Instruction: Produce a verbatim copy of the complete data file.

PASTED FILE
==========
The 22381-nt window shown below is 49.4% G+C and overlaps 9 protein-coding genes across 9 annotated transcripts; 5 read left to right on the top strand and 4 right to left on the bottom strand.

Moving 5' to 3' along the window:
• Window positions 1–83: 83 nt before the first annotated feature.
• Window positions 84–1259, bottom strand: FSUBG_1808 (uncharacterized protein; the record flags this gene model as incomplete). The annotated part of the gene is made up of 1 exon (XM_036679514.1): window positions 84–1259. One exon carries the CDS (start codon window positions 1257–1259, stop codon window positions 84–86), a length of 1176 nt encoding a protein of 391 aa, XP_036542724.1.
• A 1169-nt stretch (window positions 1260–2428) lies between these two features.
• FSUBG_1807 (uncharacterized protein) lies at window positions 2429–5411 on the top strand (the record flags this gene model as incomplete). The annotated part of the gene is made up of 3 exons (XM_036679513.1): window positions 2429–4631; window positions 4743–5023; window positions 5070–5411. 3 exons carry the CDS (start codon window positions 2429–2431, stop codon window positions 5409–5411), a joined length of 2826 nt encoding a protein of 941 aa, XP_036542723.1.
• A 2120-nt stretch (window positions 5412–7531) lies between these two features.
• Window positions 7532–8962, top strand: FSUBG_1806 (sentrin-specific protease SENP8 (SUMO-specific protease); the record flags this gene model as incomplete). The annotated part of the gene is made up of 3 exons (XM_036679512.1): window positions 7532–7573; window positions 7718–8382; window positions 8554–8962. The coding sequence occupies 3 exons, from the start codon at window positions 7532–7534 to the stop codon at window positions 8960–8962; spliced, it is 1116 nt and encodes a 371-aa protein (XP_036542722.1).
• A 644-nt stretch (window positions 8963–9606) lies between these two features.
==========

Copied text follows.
The 22381-nt window shown below is 49.4% G+C and overlaps 9 protein-coding genes across 9 annotated transcripts; 5 read left to right on the top strand and 4 right to left on the bottom strand.

Moving 5' to 3' along the window:
• Window positions 1–83: 83 nt before the first annotated feature.
• Window positions 84–1259, bottom strand: FSUBG_1808 (uncharacterized protein; the record flags this gene model as incomplete). The annotated part of the gene is made up of 1 exon (XM_036679514.1): window positions 84–1259. One exon carries the CDS (start codon window positions 1257–1259, stop codon window positions 84–86), a length of 1176 nt encoding a protein of 391 aa, XP_036542724.1.
• A 1169-nt stretch (window positions 1260–2428) lies between these two features.
• FSUBG_1807 (uncharacterized protein) lies at window positions 2429–5411 on the top strand (the record flags this gene model as incomplete). The annotated part of the gene is made up of 3 exons (XM_036679513.1): window positions 2429–4631; window positions 4743–5023; window positions 5070–5411. 3 exons carry the CDS (start codon window positions 2429–2431, stop codon window positions 5409–5411), a joined length of 2826 nt encoding a protein of 941 aa, XP_036542723.1.
• A 2120-nt stretch (window positions 5412–7531) lies between these two features.
• Window positions 7532–8962, top strand: FSUBG_1806 (sentrin-specific protease SENP8 (SUMO-specific protease); the record flags this gene model as incomplete). The annotated part of the gene is made up of 3 exons (XM_036679512.1): window positions 7532–7573; window positions 7718–8382; window positions 8554–8962. The coding sequence occupies 3 exons, from the start codon at window positions 7532–7534 to the stop codon at window positions 8960–8962; spliced, it is 1116 nt and encodes a 371-aa protein (XP_036542722.1).
• A 644-nt stretch (window positions 8963–9606) lies between these two features.